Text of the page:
Some genetic disorders are associated with distinctive facial features, which can aid in diagnosis. While considerable advances have been made in identifying causal genes, relatively little progress has been made toward understanding how a particular genotype results in a characteristic craniofacial phenotype. An example is sclerosteosis/van Buchem disease, which is caused by mutations in the Wnt inhibitor sclerostin (SOST). Affected patients have a high bone mass coupled with a distinctive appearance where the mandible is enlarged and the maxilla is foreshortened. Here, mice carrying a null mutation in Sost were analyzed using quantitative micro-computed tomographic (µCT) imaging and histomorphometric analyses to determine the extent to which the size and shape of craniofacial skeleton were altered. Sost-/- mice exhibited a significant increase in appositional bone growth, which increased the height and width of the mandible and reduced the diameters of foramina. In vivo fluorochrome labeling, histology, and immunohistochemical analyses indicated that excessive bone deposition in the premaxillary suture mesenchyme curtailed overall growth, leading to midfacial hypoplasia. The amount of bone extracellular matrix produced by Sost-/- cells was significantly increased; as a consequence, osteoid seams were evident throughout the facial skeleton. Collectively, these analyses revealed a remarkable fidelity between human characteristics of sclerosteosis/van Buchem disease and the Sost-/- phenotype and provide clues into the conserved role for sclerostin signaling in modulating craniofacial morphology.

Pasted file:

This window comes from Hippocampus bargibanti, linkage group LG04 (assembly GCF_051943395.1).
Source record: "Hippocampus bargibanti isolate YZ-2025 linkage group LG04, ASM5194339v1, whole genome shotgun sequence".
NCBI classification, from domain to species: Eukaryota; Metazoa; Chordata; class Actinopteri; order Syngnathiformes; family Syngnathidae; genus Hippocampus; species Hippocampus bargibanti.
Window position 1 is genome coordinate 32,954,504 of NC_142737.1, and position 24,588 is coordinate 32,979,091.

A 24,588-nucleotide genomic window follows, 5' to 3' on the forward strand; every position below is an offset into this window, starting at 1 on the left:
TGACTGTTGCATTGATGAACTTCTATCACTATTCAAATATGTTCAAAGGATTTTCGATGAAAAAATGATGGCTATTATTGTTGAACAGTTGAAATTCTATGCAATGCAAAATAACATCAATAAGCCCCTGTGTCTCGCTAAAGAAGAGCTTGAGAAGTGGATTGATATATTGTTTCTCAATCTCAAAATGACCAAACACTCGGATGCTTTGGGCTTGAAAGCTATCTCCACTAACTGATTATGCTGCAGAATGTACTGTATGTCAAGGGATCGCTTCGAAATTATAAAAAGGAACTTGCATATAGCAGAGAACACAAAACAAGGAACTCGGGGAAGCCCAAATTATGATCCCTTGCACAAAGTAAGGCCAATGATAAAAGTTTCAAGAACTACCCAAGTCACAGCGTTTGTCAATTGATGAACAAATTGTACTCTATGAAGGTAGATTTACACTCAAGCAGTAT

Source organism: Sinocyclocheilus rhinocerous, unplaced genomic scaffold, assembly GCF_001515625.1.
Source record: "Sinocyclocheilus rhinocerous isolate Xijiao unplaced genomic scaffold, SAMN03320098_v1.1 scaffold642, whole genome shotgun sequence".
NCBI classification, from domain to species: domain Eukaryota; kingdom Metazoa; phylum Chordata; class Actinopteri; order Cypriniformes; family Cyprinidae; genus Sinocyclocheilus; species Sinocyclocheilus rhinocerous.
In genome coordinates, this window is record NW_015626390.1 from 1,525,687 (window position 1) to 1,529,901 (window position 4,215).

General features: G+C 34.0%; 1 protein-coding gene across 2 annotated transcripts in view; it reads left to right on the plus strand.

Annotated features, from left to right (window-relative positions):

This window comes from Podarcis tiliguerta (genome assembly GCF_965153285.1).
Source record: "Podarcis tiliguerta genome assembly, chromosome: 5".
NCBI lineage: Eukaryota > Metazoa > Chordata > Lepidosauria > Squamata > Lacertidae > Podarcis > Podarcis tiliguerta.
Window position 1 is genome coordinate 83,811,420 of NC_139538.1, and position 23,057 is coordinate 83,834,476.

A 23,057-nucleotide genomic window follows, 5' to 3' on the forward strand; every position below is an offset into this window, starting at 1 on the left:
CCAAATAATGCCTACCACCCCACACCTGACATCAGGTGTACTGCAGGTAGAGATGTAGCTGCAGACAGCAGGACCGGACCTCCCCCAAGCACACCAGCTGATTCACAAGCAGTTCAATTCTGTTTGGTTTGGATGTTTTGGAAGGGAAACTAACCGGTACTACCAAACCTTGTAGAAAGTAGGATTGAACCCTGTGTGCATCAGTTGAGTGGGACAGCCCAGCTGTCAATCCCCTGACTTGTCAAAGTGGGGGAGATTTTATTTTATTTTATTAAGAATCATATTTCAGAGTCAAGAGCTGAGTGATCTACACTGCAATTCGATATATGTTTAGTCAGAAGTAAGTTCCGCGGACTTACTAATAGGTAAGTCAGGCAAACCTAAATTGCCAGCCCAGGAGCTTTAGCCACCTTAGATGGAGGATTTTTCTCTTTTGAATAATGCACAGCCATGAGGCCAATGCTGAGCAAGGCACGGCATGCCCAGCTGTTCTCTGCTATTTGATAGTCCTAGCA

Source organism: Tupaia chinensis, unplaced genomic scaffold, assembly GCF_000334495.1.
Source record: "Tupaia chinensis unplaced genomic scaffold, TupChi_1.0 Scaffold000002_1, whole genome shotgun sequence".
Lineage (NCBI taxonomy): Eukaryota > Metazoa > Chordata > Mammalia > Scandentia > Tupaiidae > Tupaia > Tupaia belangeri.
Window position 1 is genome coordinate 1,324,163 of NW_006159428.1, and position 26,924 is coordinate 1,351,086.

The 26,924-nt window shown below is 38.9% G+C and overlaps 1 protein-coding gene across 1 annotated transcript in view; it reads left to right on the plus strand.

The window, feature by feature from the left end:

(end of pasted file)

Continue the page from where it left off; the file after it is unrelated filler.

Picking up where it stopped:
Keywords: Wnt signaling pathway; cranial sutures; craniofacial abnormalities; facial bones; periosteum.